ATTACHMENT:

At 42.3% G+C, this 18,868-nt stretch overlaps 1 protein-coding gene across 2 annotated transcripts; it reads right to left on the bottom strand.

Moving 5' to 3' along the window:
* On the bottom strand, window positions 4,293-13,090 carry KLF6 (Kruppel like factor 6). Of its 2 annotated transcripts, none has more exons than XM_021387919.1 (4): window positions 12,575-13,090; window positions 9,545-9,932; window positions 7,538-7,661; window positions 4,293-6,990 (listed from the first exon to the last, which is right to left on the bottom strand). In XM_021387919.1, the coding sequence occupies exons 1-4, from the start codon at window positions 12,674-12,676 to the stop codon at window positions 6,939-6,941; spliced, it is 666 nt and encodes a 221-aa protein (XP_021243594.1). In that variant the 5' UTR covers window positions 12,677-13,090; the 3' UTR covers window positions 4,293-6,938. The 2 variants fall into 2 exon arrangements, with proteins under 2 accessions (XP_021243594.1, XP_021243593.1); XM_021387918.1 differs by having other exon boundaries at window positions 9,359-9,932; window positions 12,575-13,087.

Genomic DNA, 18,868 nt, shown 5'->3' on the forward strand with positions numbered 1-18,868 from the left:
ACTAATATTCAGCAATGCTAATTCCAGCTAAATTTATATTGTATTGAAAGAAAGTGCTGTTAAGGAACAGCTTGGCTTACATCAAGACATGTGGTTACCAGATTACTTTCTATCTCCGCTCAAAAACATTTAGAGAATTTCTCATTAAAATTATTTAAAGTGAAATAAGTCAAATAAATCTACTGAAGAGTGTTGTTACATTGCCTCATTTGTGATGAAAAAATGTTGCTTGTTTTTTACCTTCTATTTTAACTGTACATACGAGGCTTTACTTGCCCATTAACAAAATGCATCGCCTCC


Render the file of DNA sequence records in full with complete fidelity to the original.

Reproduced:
At 42.3% G+C, this 18,868-nt stretch overlaps 1 protein-coding gene across 2 annotated transcripts; it reads right to left on the bottom strand.

Moving 5' to 3' along the window:
* On the bottom strand, window positions 4,293-13,090 carry KLF6 (Kruppel like factor 6). Of its 2 annotated transcripts, none has more exons than XM_021387919.1 (4): window positions 12,575-13,090; window positions 9,545-9,932; window positions 7,538-7,661; window positions 4,293-6,990 (listed from the first exon to the last, which is right to left on the bottom strand). In XM_021387919.1, the coding sequence occupies exons 1-4, from the start codon at window positions 12,674-12,676 to the stop codon at window positions 6,939-6,941; spliced, it is 666 nt and encodes a 221-aa protein (XP_021243594.1). In that variant the 5' UTR covers window positions 12,677-13,090; the 3' UTR covers window positions 4,293-6,938. The 2 variants fall into 2 exon arrangements, with proteins under 2 accessions (XP_021243594.1, XP_021243593.1); XM_021387918.1 differs by having other exon boundaries at window positions 9,359-9,932; window positions 12,575-13,087.

Genomic DNA, 18,868 nt, shown 5'->3' on the forward strand with positions numbered 1-18,868 from the left:
ACTAATATTCAGCAATGCTAATTCCAGCTAAATTTATATTGTATTGAAAGAAAGTGCTGTTAAGGAACAGCTTGGCTTACATCAAGACATGTGGTTACCAGATTACTTTCTATCTCCGCTCAAAAACATTTAGAGAATTTCTCATTAAAATTATTTAAAGTGAAATAAGTCAAATAAATCTACTGAAGAGTGTTGTTACATTGCCTCATTTGTGATGAAAAAATGTTGCTTGTTTTTTACCTTCTATTTTAACTGTACATACGAGGCTTTACTTGCCCATTAACAAAATGCATCGCCTCC